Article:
As with other joint dislocations, clinical history and examination are crucial for diagnosis of a jaw dislocation. Commonly, plain and panoramic X-ray radiographies are used to determine the relative position of the mandibular condyle. If a complex or unusual injury is suspected, three-dimensional computed tomography is most reliable in diagnosing dislocation and possibly associated fractures or soft tissue injuries.

In case of dislocations resulting from high-energy trauma, attention must also be paid to possible other injuries, particularly blunt or indirect trauma to the skull and cervical spine. Acutely life-threatening conditions need to be ruled out or treated in first line. For superior jaw dislocation in particular, serious intracranial complications such as epidural hematoma are possible and must be recognized and managed to prevent disability or even death. Therefore, neurological status has to be examined in patients with complex dislocations involving temporal bone fractures. Hearing deficits on the injured side may indicate damage to structures of the ear. [10][11]

Treatment[edit]

Most temporomandibular disorders (TMDs) are self-limiting and do not get worse. Simple treatment, involving self-care practices, rehabilitation aimed at eliminating muscle spasms, and restoring correct coordination, is all that is required. Nonsteroidal anti inflammatory analgesics (NSAIDs) should be used on a short-term, regular basis and not on an as needed basis. On the other hand, treatment of chronic TMD can be difficult and the condition is best managed by a team approach; the team consists of a primary care physician, a dentist, a physiotherapist, a psychologist, a pharmacologist, and in small number of cases, a surgeon. The different modalities include patient education and self-care practices, medication, physical therapy, splints, psychological counseling, relaxation techniques, biofeedback, hypnotherapy, acupuncture, and arthrocentesis.[8]

As with most dislocated joints, a dislocated jaw can usually be successfully positioned into its normal position by a trained medical professional. Attempts to readjust the jaw without the assistance of a medical professional could result in worsening of the injury. The health care provider may be able to set it back into the correct position by manipulating the area back into its proper position. Numbing medications such as general anesthetics, muscle relaxants, or in some cases sedation, may be needed to relax the strong jaw muscle. In more severe cases, surgery may be needed to reposition the jaw, particularly if repeated jaw dislocations have occurred.[12]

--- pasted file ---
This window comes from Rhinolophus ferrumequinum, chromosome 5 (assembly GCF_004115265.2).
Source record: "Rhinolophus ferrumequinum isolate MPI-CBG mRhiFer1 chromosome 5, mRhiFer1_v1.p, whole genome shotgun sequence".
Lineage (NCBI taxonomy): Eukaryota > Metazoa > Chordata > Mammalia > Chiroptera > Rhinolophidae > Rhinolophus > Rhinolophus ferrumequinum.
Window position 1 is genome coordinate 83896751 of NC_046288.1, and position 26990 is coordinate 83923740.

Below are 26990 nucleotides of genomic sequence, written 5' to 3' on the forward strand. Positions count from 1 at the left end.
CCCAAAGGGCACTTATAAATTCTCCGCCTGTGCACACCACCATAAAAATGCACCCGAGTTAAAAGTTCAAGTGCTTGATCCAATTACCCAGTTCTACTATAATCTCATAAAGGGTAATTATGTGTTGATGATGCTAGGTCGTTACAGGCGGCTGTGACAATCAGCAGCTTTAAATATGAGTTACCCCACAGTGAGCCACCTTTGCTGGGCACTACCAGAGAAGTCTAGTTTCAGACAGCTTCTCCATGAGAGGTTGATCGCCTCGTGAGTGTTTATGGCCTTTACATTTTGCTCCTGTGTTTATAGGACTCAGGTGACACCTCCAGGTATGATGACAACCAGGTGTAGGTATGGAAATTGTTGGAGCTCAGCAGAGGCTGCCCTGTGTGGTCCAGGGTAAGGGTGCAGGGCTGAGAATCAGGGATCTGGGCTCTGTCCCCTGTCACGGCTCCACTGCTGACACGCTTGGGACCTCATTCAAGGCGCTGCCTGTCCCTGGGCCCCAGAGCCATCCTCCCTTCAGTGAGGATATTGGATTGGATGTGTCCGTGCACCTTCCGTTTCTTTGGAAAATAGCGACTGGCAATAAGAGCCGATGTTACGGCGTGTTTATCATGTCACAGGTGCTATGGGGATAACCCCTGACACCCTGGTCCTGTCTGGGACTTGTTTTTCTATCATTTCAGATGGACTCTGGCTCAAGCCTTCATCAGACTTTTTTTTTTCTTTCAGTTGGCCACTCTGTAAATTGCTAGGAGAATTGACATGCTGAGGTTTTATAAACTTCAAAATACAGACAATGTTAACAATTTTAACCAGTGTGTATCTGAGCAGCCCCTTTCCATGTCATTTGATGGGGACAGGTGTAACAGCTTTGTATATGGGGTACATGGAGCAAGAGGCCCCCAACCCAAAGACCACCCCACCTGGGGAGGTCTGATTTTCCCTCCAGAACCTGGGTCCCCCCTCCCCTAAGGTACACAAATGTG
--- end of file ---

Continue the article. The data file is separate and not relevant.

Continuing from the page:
Epidemiology[edit]

Jaw dislocation is common for people who are in car, motorcycle or related accidents and also sports related activities. This injury does not pin point specific ages or genders because it could happen to anybody.[13] People who dislocate their jaw do not usually seek emergency medical care.[13] In most cases, jaw dislocations are acute and can be altered by minor manipulations.[9][14] It was reported from one study that over a seven-year period at an emergency medical site, with 100,000 yearly visits, there were only 37 patients that were seen for a dislocated jaw.[8]

See also[edit]

References[edit]

  1. ^ MedlinePlus Encyclopedia Dislocation
  2. ^ WebMD (2009). "subluxation". Webster's New World Medical Dictionary (3rd ed.). Houghton Mifflin Harcourt. p. 405. ISBN 978-0-544-18897-6. 
  3. ^ Katzberg, Richard W.; Anderson, Quentin N.; Manzione, James V.; Helms, Clyde A.; Tallents, Ross; Hayakawa, Katsumi (1984). "Dislocation of jaws". Skeletal Radiology. 11 (1): 38–41. doi:10.1007/BF00361130. PMID 6710178. 
  4. ^ Schwartz, A. J. (2000). "Dislocation of the mandible: A case report". AANA Journal. 68 (6): 507–13. PMID 11272957. 
  5. ^ Blake, J. B. (1918). "Recurrent Dislocation of the Lower Jaw". Annals of Surgery. 68 (2): 141–5. doi:10.1097/00000658-191808000-00005. PMC 1426866Freely accessible. PMID 17863959. 
  6. ^ a b "Jaw - Broken or Dislocated". The New York Times. 
  7. ^ Parida, Satyen; Allampalli, Varshad; Krishnappa, Sudeep (2011). "Catatonia and jaw dislocation in the postoperative period with epidural morphine". Indian Journal of Anaesthesia. 55 (2): 184–6. doi:10.4103/0019-5049.79904. PMC 3106396Freely accessible. PMID 21712880. 
  8. ^ a b c d e Mandible Dislocation at eMedicine
  9. ^ a b Huang, I-Y.; Chen, C.-M.; Kao, Y.-H.; Chen, C.-M.; Wu, C.-W. (2011). "Management of long-standing mandibular dislocation". International Journal of Oral and Maxillofacial Surgery. 40 (8): 810–4. doi:10.1016/j.ijom.2011.02.031. PMID 21474286. 
  10. ^ Sharma, N. K., Singh, A. K., Pandey, A., Verma, V., & Singh, S. (2015). Temporomandibular joint dislocation. National Journal of Maxillofacial Surgery, 6(1), 16–20. http://doi.org/10.4103/0975-5950.168212
  11. ^ https://www.cda-adc.ca/jcda/vol-68/issue-11/676.pdf; retrieved 03-23-2018
  12. ^ MedlinePlus Encyclopedia Jaw - broken or dislocated
  13. ^ a b "Dislocated jaw symptoms, diagnosis & treatment". Intuition Communication. 
  14. ^ Mayer, Leo (1933). "Recurrent dislocation of the jaw". The Journal of Bone and Joint Surgery. 15 (4): 889–96. 

External links[edit]

Classification
External resources